Then he went downstairs, talked to his captors and fed them a meal. All he asked of them was that they give him an hour to pray. He spent two hours praying for everyone he had ever known and for the Church, “remembering all who had at any time come his way — small folk and great folk, distinguished and undistinguished, and the whole Catholic Church throughout the world.” Many of his captors started to wonder why they were arresting this holy, eighty-six-year-old bishop.  

But that didn’t stop them from taking him into the arena on the Sabbath. As he entered the arena, the crowd roared like the animals they cheered. Those around Polycarp heard a voice from heaven above the crowd, “Be brave, Polycarp, and act like a man.”  

Because of Polycarp’s lack of fear, the proconsul told him he would be burned alive but Polycarp knew that the fire that burned for an hour was better than eternal fire.  

When he was tied up to be burned, Polycarp prayed, The fire was lit as Polycarp said Amen and then the eyewitnesses who reported said they saw a miracle. The fire burst up in an arch around Polycarp, the flames surrounding him like sails, and instead of being burned he seemed to glow like bread baking, or gold being melted in a furnace. When the captors saw he wasn’t being burned, they stabbed him. The blood that flowed put the fire out.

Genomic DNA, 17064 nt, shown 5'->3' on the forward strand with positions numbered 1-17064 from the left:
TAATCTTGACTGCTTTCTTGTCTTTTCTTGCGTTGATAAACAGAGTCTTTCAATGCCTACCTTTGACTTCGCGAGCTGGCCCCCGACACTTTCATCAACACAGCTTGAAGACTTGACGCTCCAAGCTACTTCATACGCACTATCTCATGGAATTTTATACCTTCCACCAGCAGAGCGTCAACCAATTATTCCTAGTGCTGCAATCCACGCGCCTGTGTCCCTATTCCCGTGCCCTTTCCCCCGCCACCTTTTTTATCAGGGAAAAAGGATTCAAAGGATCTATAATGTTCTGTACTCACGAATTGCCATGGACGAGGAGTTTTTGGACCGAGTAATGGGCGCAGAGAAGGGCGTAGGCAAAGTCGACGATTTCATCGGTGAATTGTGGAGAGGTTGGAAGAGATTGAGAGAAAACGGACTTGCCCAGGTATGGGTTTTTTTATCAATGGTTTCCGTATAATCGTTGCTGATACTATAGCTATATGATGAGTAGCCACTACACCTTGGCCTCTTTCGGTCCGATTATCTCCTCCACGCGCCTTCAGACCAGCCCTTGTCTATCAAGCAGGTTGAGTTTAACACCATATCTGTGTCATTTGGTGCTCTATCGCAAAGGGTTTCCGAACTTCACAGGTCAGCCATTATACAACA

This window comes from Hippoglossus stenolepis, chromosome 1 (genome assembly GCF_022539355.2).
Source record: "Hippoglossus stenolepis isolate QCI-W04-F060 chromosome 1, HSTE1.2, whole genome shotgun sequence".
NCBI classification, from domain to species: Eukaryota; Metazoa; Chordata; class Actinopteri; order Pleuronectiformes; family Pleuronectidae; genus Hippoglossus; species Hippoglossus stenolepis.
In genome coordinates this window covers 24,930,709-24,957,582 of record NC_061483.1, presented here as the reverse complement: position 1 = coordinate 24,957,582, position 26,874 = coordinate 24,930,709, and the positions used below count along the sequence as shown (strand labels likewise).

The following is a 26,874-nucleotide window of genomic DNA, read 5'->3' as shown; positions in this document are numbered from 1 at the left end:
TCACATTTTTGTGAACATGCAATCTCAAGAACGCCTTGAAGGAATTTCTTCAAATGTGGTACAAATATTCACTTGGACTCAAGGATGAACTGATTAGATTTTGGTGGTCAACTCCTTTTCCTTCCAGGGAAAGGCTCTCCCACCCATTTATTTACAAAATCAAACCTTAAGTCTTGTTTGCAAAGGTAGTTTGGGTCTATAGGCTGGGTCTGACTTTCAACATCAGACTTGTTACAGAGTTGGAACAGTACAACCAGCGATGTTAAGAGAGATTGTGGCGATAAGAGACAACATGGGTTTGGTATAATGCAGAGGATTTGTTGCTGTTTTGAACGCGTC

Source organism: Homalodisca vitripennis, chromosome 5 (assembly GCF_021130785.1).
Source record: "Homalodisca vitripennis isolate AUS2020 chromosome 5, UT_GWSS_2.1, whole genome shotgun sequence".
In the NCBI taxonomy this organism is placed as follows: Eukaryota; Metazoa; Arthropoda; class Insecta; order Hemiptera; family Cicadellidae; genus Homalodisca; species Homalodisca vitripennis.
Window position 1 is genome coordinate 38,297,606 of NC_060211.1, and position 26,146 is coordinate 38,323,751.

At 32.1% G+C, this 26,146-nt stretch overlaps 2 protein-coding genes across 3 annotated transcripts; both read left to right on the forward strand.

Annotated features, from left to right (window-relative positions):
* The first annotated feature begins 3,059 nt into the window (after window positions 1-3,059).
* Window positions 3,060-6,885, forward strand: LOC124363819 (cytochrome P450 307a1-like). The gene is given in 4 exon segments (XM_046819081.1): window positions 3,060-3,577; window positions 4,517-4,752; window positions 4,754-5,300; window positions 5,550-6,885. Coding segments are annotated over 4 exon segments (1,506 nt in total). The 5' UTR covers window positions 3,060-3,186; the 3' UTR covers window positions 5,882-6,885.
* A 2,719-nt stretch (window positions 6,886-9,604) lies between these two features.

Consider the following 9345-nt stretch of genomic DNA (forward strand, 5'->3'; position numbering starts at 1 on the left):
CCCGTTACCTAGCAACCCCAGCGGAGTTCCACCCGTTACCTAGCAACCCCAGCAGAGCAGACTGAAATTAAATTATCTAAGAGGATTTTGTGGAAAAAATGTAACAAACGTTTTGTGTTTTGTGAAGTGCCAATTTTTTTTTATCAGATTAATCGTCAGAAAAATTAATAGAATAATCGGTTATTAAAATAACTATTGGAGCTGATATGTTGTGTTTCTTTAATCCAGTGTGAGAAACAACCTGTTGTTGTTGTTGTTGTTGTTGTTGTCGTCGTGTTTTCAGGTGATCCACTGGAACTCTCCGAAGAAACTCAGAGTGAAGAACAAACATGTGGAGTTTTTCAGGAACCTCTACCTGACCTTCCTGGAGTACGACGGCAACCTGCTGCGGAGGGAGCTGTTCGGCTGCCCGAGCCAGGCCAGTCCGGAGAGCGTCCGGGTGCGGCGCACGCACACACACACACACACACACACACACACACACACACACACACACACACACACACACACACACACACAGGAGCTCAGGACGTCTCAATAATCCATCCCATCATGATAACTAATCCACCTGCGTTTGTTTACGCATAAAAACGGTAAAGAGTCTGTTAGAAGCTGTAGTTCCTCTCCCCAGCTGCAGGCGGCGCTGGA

The proconsul wouldn’t let the Christians have the body because he was afraid they would worship Polycarp. The witnesses reported this with scorn for the lack of understanding of Christian faith: “They did not know that we can never abandon the innocent Christ who suffered on behalf of sinners for the salvation of those in this world.” After the body was burned, they stole the bones in order to celebrate the memory of his martyrdom and prepare others for persecution. The date was about February 23, 156.  

(From http://www.catholic.org/saints/ website)

   

Secular Franciscan Order (SFO) Rule #23:

  

Requests for admission to the Secular Franciscan Order must be presented to the local fraternity, whose council decides upon the acceptance of new brothers and sistersAdmission into the Order is gradually attained through a time of initiation, a period of formation of at least one year, and profession of the rule.  The entire community is engaged in the process of growth by its own manner of living.  The age for profession and the distinctive Franciscan sign are regulated by the statutesProfession by its nature is a permanent commitment.  Members who find themselves in particular difficulties should discuss their problems with the council in fraternal dialogue.  Withdrawal or permanent dismissal from the Order, if necessary, is an act of the fraternity council according to the norm of the constitutions.